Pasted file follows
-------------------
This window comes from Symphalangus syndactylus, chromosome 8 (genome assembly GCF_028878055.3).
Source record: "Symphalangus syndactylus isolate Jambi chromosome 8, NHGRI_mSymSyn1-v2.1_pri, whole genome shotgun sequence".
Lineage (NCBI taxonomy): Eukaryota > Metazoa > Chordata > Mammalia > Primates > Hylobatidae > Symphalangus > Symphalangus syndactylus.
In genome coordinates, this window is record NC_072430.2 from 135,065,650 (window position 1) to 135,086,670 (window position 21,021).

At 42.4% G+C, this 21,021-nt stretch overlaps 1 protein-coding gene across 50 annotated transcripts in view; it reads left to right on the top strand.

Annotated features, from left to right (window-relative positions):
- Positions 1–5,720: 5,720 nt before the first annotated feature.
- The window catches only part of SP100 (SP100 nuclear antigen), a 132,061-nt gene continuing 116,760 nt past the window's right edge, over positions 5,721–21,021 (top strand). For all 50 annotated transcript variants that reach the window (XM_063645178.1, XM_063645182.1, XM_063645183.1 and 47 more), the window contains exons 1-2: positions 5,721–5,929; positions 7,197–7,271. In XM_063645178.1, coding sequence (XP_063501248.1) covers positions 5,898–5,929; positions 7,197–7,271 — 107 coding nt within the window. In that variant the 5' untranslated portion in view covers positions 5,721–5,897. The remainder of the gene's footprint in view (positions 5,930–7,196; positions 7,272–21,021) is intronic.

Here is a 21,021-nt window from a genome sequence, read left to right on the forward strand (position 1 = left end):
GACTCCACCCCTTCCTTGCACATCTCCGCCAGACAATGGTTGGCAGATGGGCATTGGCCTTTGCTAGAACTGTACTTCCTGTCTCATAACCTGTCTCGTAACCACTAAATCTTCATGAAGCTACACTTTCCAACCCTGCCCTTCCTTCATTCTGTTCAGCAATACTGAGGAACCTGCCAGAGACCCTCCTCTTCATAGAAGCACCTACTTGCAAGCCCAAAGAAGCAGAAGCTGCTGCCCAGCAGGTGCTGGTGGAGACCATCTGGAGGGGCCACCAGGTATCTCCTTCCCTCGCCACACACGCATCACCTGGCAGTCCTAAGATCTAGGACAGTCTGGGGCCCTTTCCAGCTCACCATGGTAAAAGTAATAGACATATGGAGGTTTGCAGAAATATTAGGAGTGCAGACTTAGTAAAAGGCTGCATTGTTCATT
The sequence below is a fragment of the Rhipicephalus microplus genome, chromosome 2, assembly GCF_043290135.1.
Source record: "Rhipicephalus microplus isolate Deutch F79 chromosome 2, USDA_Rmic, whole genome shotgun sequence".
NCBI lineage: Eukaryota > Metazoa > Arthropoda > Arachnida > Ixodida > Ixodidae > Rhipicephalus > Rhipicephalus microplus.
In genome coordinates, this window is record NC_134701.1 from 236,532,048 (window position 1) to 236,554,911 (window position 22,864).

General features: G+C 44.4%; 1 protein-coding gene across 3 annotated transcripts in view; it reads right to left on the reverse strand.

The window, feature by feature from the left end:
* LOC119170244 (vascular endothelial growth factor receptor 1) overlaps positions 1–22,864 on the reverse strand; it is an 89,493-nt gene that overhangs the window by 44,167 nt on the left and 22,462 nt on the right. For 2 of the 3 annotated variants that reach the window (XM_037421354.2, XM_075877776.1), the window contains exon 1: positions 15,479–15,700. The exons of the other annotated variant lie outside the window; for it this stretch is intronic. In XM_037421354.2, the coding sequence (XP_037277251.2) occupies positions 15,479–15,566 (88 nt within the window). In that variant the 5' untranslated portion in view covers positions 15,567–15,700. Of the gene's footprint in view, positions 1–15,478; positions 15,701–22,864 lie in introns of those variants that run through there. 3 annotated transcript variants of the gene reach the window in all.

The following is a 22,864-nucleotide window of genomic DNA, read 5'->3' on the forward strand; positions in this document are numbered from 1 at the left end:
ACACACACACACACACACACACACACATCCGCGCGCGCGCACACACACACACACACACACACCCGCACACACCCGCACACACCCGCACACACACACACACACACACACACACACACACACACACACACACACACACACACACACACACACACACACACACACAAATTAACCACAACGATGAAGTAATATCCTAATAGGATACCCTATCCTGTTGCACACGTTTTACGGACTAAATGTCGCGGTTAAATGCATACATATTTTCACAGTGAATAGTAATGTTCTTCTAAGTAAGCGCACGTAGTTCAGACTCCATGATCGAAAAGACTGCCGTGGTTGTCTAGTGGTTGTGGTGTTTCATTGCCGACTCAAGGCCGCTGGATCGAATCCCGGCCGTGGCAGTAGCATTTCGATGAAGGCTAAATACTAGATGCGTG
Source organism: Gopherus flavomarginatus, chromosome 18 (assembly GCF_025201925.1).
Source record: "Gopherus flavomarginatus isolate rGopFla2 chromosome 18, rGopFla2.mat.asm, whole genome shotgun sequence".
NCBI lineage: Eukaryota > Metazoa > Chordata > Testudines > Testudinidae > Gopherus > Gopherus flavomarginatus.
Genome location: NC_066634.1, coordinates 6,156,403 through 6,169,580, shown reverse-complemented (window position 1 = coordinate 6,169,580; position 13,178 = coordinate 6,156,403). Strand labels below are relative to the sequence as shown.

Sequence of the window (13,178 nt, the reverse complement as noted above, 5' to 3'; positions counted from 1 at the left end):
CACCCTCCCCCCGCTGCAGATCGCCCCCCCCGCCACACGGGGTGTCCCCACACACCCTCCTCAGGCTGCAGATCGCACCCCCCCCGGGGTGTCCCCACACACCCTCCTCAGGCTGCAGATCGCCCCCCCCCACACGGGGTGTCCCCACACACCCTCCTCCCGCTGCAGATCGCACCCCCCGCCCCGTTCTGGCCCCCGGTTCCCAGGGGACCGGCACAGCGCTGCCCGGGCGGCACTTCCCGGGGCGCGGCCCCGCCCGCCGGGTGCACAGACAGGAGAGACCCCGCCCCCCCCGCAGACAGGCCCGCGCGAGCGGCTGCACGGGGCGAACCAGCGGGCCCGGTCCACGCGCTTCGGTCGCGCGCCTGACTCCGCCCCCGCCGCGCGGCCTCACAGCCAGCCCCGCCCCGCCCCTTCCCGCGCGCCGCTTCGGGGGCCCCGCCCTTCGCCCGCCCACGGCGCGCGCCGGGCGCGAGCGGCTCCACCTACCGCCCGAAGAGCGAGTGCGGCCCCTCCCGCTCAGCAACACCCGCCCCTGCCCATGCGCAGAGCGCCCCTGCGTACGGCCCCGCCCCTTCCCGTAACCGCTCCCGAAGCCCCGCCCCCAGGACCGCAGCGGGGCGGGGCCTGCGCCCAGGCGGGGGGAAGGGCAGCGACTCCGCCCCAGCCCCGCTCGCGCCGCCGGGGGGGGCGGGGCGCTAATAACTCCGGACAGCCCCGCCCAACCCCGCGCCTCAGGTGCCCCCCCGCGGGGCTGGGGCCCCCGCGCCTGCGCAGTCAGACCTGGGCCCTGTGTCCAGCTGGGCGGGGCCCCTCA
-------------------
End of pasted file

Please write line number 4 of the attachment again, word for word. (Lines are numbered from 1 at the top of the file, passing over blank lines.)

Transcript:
In genome coordinates, this window is record NC_072430.2 from 135,065,650 (window position 1) to 135,086,670 (window position 21,021).